Running Fiesta

Writing and running in Austin, TX.

The Perfect Vacation Run

In case you missed it, June 20th was the longest day of the year. And you know what that means: It’s officially summer!

If you live in the South–or this year, anywhere in the continental United States–you may not have realized that all those May and June days of 90 and 100+ temperatures were actually “Spring”. And you know why? Because there are too many dang ways we identify seasons!

Some people do go by temperature, although that isn’t an internationally reliable standard. For example, here is how temperature correlates to season in 3 different cities I’ve personally lived in:

Weather Feels Season Is
Chicago Cool to Warm Spring
Hot Summer (or Chicago Marathon weekend)
Warm to Cool Fall
Like a wind tunnel in the Arctic Winter
Austin Hot Spring
Like you might die Summer
Hot Fall
Cold Winter
Aachen Cold and Damp Spring
Cold and Damp Summer
Cold and Damp Fall
Cold and Damp, with a hint of spiced wine on the wind Winter

Then of course there’s the clothing store way to tell seasons:

Clothes Available Season Is
Bikinis Spring
Sweaters and courderoy Summer
Parkas Fall
Floral prints Winter

And finally there’s my favorite way to tell seasons: Running magazines.

Any running magazine worth it’s salt will mark the start of a new season with a 25-page shoe review section. This will be followed by certain standard types of articles:

Article Topic
Season Is
How to get less fat for Summer
How not to get fat on summer vacation
How not to get fat over the holidays
How to get less fat after failing to not get fat over the holidays

This whole tremendously long lead-up was to introduce my topic of the day: Running on vacation. 

It’s always a challenge to run on vacation. First off, you’re in a new place and may or may not know how to get around. Secondly, your non-running friends and family may or may not appreciate your taking several hours out of each day in a new city to keep on top of your training. Thirdly, you’re on vacation. In my world, that means drinking lots of fruity cocktails and eating lots of sugary things and telling myself, “It doesn’t count! I’m on vacation!”

As I mentioned in my last post, Handsome J and I spent last week with his family up in Winnipeg, Manitoba. The vast majority of our trip was taken up by the Winnipeg Folk Festival, a celebration of folk music, human rights, and the hope for a better tomorrow. (Notably also a celebration of hippies of the real and weekend warrior variety.) 

I make fun, but it’s honestly the best music festival I’ve ever been to. A hundred times better than the overcrowded, overheated, shadeless, hipster-filled fiasco that is Austin’s own ACL. (I just lost 10 readers, didn’t I?)

Unfortunately, the festival went from 11am to midnight every day, and was an hour’s drive from the house. Somewhere along the way, my plans of following my training schedule to a “T” went out the window. I ran 14 miles last week. Total.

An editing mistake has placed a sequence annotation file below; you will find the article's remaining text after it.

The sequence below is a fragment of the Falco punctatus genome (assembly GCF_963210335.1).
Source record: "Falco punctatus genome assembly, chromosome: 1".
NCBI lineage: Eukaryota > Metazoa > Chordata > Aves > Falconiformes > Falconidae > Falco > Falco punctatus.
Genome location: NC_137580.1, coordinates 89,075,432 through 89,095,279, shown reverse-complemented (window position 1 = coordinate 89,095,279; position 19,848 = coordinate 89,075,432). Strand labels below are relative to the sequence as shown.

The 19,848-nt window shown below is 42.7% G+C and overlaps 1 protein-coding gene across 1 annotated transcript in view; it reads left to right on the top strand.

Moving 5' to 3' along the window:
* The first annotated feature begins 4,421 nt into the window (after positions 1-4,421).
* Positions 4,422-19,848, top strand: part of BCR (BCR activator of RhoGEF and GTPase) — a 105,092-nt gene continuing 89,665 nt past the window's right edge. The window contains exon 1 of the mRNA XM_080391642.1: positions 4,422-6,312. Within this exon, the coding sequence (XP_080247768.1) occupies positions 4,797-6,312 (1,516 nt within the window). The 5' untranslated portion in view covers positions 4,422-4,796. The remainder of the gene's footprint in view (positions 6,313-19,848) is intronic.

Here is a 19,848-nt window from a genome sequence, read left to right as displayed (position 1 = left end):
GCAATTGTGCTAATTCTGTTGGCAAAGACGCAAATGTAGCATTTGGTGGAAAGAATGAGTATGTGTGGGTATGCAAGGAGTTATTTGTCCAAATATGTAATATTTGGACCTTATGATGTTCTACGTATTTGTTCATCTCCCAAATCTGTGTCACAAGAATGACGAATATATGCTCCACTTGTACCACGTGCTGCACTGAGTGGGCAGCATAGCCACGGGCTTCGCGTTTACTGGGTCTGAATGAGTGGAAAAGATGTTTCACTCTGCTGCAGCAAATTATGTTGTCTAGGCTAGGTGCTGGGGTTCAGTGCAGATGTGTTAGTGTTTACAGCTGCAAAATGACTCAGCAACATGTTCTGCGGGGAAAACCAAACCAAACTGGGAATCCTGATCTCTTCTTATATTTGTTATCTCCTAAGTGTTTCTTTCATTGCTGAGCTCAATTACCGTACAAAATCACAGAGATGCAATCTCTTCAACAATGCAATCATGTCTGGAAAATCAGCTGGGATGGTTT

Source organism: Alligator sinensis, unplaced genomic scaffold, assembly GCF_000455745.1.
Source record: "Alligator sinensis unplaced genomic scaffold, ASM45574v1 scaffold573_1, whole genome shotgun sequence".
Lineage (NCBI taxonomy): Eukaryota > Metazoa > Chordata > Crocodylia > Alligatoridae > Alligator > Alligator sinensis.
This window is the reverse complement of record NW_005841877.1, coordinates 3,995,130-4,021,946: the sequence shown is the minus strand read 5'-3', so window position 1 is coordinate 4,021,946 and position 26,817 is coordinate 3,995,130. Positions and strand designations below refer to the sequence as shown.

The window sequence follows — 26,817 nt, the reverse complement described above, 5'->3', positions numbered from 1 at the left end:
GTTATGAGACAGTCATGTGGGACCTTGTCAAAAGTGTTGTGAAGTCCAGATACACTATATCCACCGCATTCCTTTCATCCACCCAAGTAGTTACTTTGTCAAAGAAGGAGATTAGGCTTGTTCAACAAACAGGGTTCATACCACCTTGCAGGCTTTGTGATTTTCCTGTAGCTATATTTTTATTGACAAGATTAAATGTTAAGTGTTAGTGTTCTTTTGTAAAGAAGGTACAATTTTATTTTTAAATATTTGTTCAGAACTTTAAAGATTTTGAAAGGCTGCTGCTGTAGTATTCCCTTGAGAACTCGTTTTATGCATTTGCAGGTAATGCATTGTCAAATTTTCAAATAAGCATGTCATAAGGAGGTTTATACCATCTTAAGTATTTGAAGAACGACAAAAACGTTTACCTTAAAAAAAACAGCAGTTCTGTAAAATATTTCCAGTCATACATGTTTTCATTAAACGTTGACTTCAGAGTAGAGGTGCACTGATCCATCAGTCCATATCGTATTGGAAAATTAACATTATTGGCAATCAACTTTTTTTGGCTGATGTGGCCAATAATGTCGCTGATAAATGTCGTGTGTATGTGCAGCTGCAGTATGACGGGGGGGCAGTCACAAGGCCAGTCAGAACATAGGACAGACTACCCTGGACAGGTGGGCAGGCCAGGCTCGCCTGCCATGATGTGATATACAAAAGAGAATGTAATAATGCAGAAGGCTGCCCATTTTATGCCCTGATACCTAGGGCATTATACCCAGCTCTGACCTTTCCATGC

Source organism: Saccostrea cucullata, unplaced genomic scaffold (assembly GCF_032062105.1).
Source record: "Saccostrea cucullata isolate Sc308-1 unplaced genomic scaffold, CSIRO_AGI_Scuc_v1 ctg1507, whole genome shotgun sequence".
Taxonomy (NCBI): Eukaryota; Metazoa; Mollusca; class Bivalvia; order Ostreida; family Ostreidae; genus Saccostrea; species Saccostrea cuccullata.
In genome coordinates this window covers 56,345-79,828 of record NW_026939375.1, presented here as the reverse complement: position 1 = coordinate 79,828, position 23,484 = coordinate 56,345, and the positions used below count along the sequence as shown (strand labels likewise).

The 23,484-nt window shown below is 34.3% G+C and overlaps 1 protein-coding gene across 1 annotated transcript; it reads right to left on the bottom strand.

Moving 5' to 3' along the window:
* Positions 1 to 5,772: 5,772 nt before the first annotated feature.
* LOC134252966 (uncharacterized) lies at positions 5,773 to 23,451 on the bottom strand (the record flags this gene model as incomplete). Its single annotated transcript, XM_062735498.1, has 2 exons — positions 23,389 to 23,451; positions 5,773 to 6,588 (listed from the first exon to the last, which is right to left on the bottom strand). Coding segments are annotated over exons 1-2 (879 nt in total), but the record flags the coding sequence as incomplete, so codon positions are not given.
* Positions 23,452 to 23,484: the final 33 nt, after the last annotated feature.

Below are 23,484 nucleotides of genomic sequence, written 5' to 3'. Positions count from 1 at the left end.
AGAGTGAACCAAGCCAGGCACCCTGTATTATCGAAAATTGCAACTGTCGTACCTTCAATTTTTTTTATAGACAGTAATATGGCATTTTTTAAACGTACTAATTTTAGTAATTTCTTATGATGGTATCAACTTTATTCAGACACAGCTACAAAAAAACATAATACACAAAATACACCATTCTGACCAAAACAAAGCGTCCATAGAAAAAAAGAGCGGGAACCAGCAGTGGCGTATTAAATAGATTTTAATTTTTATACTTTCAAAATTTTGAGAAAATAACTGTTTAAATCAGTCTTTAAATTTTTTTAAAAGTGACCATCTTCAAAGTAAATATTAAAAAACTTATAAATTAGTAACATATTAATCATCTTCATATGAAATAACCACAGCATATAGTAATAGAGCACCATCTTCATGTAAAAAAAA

That’s right. 3 runs in 6 days. And of those 3, 3 were fabulous and one was the perfect vacation run. 

It was our first morning up north, which happened to be Thursday. Usually Thursday would be an easy day, but having missed Wednesday’s usual quality workout for traveling, I decided to put a little extra effort in. Manitoba doesn’t exactly offer hills, and the small town we were in was distinctly short 1 running track, so I decided on a simple fartlek: Warm up, 1 minute hard/1 minute easy for 25 minutes, and cool-down. 

It was luxurious. 

As I headed out the door, the temperatures were just reaching 70. To my now heat-conditioned body, this felt like a does of EPO. (I’m guessing. I’ve never doped. No really…look at my race stats.)

The hard intervals were tough, but they were a good tough, in the way only athletes can understand. The easy intervals offered the chance to enjoy the surroundings of a completely foreign place. Austin has some of the best running out there, but there comes a point where the idea of one more run down Shoal Creek or Duval makes you want to throw a tantrum. (Psychologists call this “passive-aggressive habituation”. Sometimes your legs AND your head need some time away.)

Towards the end of the run I was overtaken by a biker gang: Handsome J and his brother-in-law on a pair of old Schwinns. In the classic manner of runner/cyclist relations, they circled me a few times and hurled insults, then invited me down to the river for a swim. I declined full immersion (even in summer, Canadian rivers are still, you know, in Canada), but my knee was bugging me a bit, so I agreed to end the run early and come along. 

As I sat on the shore taking pictures of them cannonballing off the dock, it occurred to me that those frigid waters could have value to a Texan like myself. Free ice bath! 

I pulled off my shoe and sock, sunk my leg in up to my thigh, and tried to ignore the floating bug guts. Despite all the great music and great times we had, that became the memory of the week for me. Surrounded by family and nature, having just finished a great run, and for once doing those things you’re always supposed to do after a run that I’m usually too lazy for. 

It almost made me want to swap our usual post-run breakfast tacos for a post-run dip in Barton Springs. 


One comment on “The Perfect Vacation Run

  1. Emily
    July 14, 2012

    I love the part about the cyclist/runner funny!! I'm willing to go to barton springs, but I am not willing to give up the tacos to do so! Perhaps we can manage both sometime 🙂

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This entry was posted on July 14, 2012 by in Canada, vacation.
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